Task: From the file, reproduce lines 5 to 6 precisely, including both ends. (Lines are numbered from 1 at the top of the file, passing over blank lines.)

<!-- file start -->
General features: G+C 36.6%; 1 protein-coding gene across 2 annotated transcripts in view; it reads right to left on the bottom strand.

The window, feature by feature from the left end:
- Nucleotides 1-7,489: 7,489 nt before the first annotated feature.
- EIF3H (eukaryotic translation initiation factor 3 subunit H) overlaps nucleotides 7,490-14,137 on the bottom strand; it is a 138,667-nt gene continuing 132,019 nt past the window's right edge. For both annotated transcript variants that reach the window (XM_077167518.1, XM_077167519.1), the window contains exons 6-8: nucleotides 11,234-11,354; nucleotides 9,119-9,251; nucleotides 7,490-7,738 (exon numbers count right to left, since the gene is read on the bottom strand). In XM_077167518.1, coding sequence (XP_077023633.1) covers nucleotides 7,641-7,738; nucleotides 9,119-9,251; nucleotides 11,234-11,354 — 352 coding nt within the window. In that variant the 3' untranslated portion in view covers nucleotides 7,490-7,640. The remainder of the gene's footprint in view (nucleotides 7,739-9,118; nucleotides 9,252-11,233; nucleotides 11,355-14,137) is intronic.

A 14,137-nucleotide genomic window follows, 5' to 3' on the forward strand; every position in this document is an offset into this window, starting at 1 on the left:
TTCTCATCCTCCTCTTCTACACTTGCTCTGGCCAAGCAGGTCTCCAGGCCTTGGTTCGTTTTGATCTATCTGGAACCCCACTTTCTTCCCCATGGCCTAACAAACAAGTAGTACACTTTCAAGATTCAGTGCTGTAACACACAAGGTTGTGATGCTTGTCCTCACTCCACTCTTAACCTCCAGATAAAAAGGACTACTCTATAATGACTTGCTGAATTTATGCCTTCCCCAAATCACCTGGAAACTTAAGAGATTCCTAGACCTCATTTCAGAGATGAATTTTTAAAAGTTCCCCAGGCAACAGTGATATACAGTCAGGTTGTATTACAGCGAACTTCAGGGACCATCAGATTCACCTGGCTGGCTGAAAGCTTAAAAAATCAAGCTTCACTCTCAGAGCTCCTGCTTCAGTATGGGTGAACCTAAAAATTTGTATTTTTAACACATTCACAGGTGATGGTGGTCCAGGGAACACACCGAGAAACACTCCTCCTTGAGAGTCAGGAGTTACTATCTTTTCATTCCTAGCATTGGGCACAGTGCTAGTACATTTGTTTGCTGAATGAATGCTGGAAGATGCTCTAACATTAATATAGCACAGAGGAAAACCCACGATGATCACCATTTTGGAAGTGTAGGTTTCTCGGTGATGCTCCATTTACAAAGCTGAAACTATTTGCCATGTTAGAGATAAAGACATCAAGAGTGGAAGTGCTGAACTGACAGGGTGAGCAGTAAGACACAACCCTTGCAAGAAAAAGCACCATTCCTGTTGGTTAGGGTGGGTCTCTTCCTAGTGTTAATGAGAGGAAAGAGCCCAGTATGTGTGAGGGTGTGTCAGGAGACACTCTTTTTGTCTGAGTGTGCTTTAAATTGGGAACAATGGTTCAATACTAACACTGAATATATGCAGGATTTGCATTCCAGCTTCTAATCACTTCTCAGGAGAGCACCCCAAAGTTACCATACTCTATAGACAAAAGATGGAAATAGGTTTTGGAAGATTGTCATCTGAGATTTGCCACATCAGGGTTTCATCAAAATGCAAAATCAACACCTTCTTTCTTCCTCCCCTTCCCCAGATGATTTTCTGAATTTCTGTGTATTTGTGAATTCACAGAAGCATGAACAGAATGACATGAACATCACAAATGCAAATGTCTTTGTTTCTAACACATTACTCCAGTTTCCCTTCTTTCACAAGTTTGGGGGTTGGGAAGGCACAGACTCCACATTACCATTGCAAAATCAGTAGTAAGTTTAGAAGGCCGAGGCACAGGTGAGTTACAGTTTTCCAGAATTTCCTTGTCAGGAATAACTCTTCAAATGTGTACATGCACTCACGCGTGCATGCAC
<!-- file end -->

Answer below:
A 14,137-nucleotide genomic window follows, 5' to 3' on the forward strand; every position in this document is an offset into this window, starting at 1 on the left:
TTCTCATCCTCCTCTTCTACACTTGCTCTGGCCAAGCAGGTCTCCAGGCCTTGGTTCGTTTTGATCTATCTGGAACCCCACTTTCTTCCCCATGGCCTAACAAACAAGTAGTACACTTTCAAGATTCAGTGCTGTAACACACAAGGTTGTGATGCTTGTCCTCACTCCACTCTTAACCTCCAGATAAAAAGGACTACTCTATAATGACTTGCTGAATTTATGCCTTCCCCAAATCACCTGGAAACTTAAGAGATTCCTAGACCTCATTTCAGAGATGAATTTTTAAAAGTTCCCCAGGCAACAGTGATATACAGTCAGGTTGTATTACAGCGAACTTCAGGGACCATCAGATTCACCTGGCTGGCTGAAAGCTTAAAAAATCAAGCTTCACTCTCAGAGCTCCTGCTTCAGTATGGGTGAACCTAAAAATTTGTATTTTTAACACATTCACAGGTGATGGTGGTCCAGGGAACACACCGAGAAACACTCCTCCTTGAGAGTCAGGAGTTACTATCTTTTCATTCCTAGCATTGGGCACAGTGCTAGTACATTTGTTTGCTGAATGAATGCTGGAAGATGCTCTAACATTAATATAGCACAGAGGAAAACCCACGATGATCACCATTTTGGAAGTGTAGGTTTCTCGGTGATGCTCCATTTACAAAGCTGAAACTATTTGCCATGTTAGAGATAAAGACATCAAGAGTGGAAGTGCTGAACTGACAGGGTGAGCAGTAAGACACAACCCTTGCAAGAAAAAGCACCATTCCTGTTGGTTAGGGTGGGTCTCTTCCTAGTGTTAATGAGAGGAAAGAGCCCAGTATGTGTGAGGGTGTGTCAGGAGACACTCTTTTTGTCTGAGTGTGCTTTAAATTGGGAACAATGGTTCAATACTAACACTGAATATATGCAGGATTTGCATTCCAGCTTCTAATCACTTCTCAGGAGAGCACCCCAAAGTTACCATACTCTATAGACAAAAGATGGAAATAGGTTTTGGAAGATTGTCATCTGAGATTTGCCACATCAGGGTTTCATCAAAATGCAAAATCAACACCTTCTTTCTTCCTCCCCTTCCCCAGATGATTTTCTGAATTTCTGTGTATTTGTGAATTCACAGAAGCATGAACAGAATGACATGAACATCACAAATGCAAATGTCTTTGTTTCTAACACATTACTCCAGTTTCCCTTCTTTCACAAGTTTGGGGGTTGGGAAGGCACAGACTCCACATTACCATTGCAAAATCAGTAGTAAGTTTAGAAGGCCGAGGCACAGGTGAGTTACAGTTTTCCAGAATTTCCTTGTCAGGAATAACTCTTCAAATGTGTACATGCACTCACGCGTGCATGCAC